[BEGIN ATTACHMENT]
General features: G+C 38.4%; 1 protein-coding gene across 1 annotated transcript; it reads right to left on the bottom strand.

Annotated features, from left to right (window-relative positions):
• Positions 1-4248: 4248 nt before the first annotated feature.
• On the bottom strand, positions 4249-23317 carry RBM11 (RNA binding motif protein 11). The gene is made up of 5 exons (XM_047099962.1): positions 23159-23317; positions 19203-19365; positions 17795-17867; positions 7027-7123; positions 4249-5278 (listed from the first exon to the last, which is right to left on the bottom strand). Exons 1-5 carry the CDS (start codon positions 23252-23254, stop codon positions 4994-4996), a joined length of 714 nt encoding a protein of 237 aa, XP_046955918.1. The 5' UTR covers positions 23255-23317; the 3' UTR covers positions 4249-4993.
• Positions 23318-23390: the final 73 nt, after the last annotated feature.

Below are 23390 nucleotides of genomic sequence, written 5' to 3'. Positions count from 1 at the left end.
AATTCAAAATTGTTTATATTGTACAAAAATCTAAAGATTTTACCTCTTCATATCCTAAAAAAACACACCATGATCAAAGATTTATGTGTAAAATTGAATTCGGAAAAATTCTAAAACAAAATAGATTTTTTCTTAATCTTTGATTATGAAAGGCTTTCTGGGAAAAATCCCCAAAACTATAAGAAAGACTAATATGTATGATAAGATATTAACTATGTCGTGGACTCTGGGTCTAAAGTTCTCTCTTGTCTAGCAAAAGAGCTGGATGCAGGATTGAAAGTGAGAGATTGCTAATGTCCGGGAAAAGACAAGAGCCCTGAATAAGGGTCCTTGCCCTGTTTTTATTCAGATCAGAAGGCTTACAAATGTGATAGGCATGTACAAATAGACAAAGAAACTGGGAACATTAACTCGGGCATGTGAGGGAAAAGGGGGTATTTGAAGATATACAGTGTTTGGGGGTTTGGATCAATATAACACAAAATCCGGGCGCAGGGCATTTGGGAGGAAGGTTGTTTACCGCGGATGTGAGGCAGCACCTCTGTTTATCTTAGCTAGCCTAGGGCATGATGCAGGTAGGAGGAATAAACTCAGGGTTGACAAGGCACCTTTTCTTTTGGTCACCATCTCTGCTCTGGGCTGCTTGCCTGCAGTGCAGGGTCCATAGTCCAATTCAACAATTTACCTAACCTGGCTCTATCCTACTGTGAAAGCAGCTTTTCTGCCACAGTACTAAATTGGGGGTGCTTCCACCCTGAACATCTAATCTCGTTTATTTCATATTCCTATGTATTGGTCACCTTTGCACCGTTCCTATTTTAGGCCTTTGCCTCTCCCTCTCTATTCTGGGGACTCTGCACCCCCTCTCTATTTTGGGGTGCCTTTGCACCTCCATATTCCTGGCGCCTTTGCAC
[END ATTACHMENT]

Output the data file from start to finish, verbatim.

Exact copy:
General features: G+C 38.4%; 1 protein-coding gene across 1 annotated transcript; it reads right to left on the bottom strand.

Annotated features, from left to right (window-relative positions):
• Positions 1-4248: 4248 nt before the first annotated feature.
• On the bottom strand, positions 4249-23317 carry RBM11 (RNA binding motif protein 11). The gene is made up of 5 exons (XM_047099962.1): positions 23159-23317; positions 19203-19365; positions 17795-17867; positions 7027-7123; positions 4249-5278 (listed from the first exon to the last, which is right to left on the bottom strand). Exons 1-5 carry the CDS (start codon positions 23252-23254, stop codon positions 4994-4996), a joined length of 714 nt encoding a protein of 237 aa, XP_046955918.1. The 5' UTR covers positions 23255-23317; the 3' UTR covers positions 4249-4993.
• Positions 23318-23390: the final 73 nt, after the last annotated feature.

Below are 23390 nucleotides of genomic sequence, written 5' to 3'. Positions count from 1 at the left end.
AATTCAAAATTGTTTATATTGTACAAAAATCTAAAGATTTTACCTCTTCATATCCTAAAAAAACACACCATGATCAAAGATTTATGTGTAAAATTGAATTCGGAAAAATTCTAAAACAAAATAGATTTTTTCTTAATCTTTGATTATGAAAGGCTTTCTGGGAAAAATCCCCAAAACTATAAGAAAGACTAATATGTATGATAAGATATTAACTATGTCGTGGACTCTGGGTCTAAAGTTCTCTCTTGTCTAGCAAAAGAGCTGGATGCAGGATTGAAAGTGAGAGATTGCTAATGTCCGGGAAAAGACAAGAGCCCTGAATAAGGGTCCTTGCCCTGTTTTTATTCAGATCAGAAGGCTTACAAATGTGATAGGCATGTACAAATAGACAAAGAAACTGGGAACATTAACTCGGGCATGTGAGGGAAAAGGGGGTATTTGAAGATATACAGTGTTTGGGGGTTTGGATCAATATAACACAAAATCCGGGCGCAGGGCATTTGGGAGGAAGGTTGTTTACCGCGGATGTGAGGCAGCACCTCTGTTTATCTTAGCTAGCCTAGGGCATGATGCAGGTAGGAGGAATAAACTCAGGGTTGACAAGGCACCTTTTCTTTTGGTCACCATCTCTGCTCTGGGCTGCTTGCCTGCAGTGCAGGGTCCATAGTCCAATTCAACAATTTACCTAACCTGGCTCTATCCTACTGTGAAAGCAGCTTTTCTGCCACAGTACTAAATTGGGGGTGCTTCCACCCTGAACATCTAATCTCGTTTATTTCATATTCCTATGTATTGGTCACCTTTGCACCGTTCCTATTTTAGGCCTTTGCCTCTCCCTCTCTATTCTGGGGACTCTGCACCCCCTCTCTATTTTGGGGTGCCTTTGCACCTCCATATTCCTGGCGCCTTTGCAC